What Is Fascia?

Medically Reviewed by Carmelita Swiner, MD on July 07, 2023
4 min read

Fascia is a layer of connective tissue below the skin.

Surgeons used to think that fascia is a tissue that just covered organs, muscles, and bones. Now, though the medical world knows that the body’s fascia also makes up some tendons, ligaments, and other structures, some researchers believe that it connects all parts of the body.

Body fascia is multi-layered, and it plays an active role in the body. It supports tissues and organs, lessens friction, eases muscle tension, and tightens up reflexively. It also helps your bloodstream, bone tissue, and skeletal muscles.

When it’s healthy, your fascia is slippery and smooth, and it stretches with you as you move. If it’s not doing well, it can get thicker, stickier, drier, and tighter. Because fascia is so important to your body’s functions, problems with it can cause you a lot of pain.

Your fascia can be broken down into four main layers: superficial, deep, visceral, and parietal. These layers have nerves that make your fascia almost as sensitive as your skin.

Superficial fascia. This layer is right under your skin. It’s thicker in the main part of your body (your stomach, chest, etc.), and it gets thinner in places further away from your center — like your hands and feet. Superficial fascia can include muscle fibers that make up many different structures in your body.

Deep fascia. Your deep fascia covers bones, muscles, nerves, and blood vessels. It can be broken into two subtypes:

  • aponeurotic fascia — which is thicker and separates more easily from muscles
  • epimysial fascia — which is thinner and more tightly connected to muscles

Visceral fascia. The visceral layer goes around certain organs that settle into your body’s open spaces, including the lungs, heart, and stomach.

Parietal fascia. Tissues that line a body cavity are called parietal fascia. For example, your pelvis is lined by parietal fascia.

Between layers of body fascia, a substance called hyaluronan helps the layers work smoothly with each other. When the hyaluronan dries up, your body fascia can seize up around muscles, make it harder to move, or get uncomfortable knots. Dried-out fascia — called fascia adhesions — can happen because of:

  • A lifestyle without enough physical activity
  • Activity that uses the same part of your body over and over
  • Surgery or injury that causes damage to one part of your body

Pain in your fascia is commonly mistaken for muscle pain or joint pain. The biggest difference is that muscle and joint pain worsens as you keep moving, while fascia pain gets better with movement and heat.

Fascia adhesions can be temporarily fixed, but they can also get worse as time goes on. If you leave your fascia pain untreated, your fascia will draw tighter around your muscles and can create very sensitive knots in your muscles, called trigger points.  

Myofascial pain syndrome and plantar fasciitis are common conditions that can affect your fascia.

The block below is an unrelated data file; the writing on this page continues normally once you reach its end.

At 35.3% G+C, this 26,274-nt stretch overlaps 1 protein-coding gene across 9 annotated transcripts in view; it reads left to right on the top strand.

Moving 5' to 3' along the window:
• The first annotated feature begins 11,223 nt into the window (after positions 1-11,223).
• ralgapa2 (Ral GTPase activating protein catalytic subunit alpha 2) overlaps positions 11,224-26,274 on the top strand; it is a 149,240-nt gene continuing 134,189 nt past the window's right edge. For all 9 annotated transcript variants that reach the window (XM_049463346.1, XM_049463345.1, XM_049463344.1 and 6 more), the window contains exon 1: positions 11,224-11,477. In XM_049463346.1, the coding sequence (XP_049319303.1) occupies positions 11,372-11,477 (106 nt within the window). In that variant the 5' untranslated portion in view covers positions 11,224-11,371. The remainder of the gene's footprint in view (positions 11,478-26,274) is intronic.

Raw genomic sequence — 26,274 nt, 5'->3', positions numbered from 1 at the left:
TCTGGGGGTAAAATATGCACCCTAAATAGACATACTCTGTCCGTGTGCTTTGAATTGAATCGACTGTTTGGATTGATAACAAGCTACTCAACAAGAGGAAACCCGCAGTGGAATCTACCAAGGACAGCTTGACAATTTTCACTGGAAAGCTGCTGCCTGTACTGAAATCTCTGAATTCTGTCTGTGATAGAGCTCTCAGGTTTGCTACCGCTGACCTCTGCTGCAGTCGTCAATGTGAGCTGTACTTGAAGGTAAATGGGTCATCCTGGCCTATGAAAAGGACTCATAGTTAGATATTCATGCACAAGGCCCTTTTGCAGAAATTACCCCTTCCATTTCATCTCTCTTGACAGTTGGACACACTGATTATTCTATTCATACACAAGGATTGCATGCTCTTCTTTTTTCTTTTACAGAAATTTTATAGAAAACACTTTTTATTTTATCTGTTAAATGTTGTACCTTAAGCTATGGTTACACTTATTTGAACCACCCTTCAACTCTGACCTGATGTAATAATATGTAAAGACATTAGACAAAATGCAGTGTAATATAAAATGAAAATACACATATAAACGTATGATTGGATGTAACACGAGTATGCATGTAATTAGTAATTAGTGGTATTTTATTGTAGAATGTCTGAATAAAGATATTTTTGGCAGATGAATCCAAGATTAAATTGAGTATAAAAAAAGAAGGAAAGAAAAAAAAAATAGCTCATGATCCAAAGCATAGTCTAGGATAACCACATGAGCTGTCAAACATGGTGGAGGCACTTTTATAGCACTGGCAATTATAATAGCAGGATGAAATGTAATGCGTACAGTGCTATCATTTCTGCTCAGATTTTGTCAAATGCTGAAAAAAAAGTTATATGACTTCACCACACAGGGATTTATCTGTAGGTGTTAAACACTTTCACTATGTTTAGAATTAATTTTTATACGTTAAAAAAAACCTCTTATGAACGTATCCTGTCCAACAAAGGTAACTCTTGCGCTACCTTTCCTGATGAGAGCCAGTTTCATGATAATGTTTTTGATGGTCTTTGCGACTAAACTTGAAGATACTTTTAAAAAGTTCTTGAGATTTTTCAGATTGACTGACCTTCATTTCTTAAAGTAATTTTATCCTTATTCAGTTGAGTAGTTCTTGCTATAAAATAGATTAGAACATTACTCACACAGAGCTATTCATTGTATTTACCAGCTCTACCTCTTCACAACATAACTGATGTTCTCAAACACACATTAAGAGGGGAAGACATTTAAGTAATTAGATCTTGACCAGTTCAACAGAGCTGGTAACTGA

Myofascial pain syndrome. Myofascial pain happens when the same muscle is tightened and released over and over again from repeated motion or tension from stress. Symptoms can include deep muscle pain that doesn’t go away, sensitive knots in your muscle, and inability to sleep because of the pain. It’s different from muscle tension pain because it gets worse over time.

Plantar fasciitis. There is a thick section of fascia on the bottom of your foot called the plantar fascia. When it gets inflamed, it causes intense heel pain. You’re most likely to feel plantar fasciitis when you walk in the morning after a night of being off your feet or when you stand up after sitting for a long time.

The medical world doesn’t know what causes plantar fasciitis, but people who are older, are heavier, spend a lot of time on their feet, or do repetitive exercises like running have higher chances of getting it.

Do your best to keep your fascia well stretched. The more flexible it is, the less likely it is to cause you pain. Move around, stretch frequently, and try to keep good posture if you do a lot of sitting or standing. This helps relieve fascia adhesions.

If you have fascia pain that isn’t going away with stretching, try to loosen trigger points by trying the following:

  • Heat therapy. Take a hot shower or bath or place a heat source on the uncomfortable area.
  • Yoga. Consult a yoga therapist for yoga poses that focus on relieving pain in your affected fascia.
  • Using a foam roller. Give yourself a massage by using a foam roller to help your body get rid of tension.
  • Massage therapy. Get a series of massages that can release pressure from trigger points.
  • Acupuncture. Get acupuncture from an acupuncturist, who’ll place needles in your affected fascia can help connective tissue relax.

Show Sources


Fascia Research Congress: “About Fascia.”

Johns Hopkins Medicine: “Muscle Pain: It May Actually Be Your Fascia.”

Mayo Clinic: “Myofascial pain syndrome”; “Plantar fasciitis.”

StatPearls: “Anatomy, Fascia Layers.”

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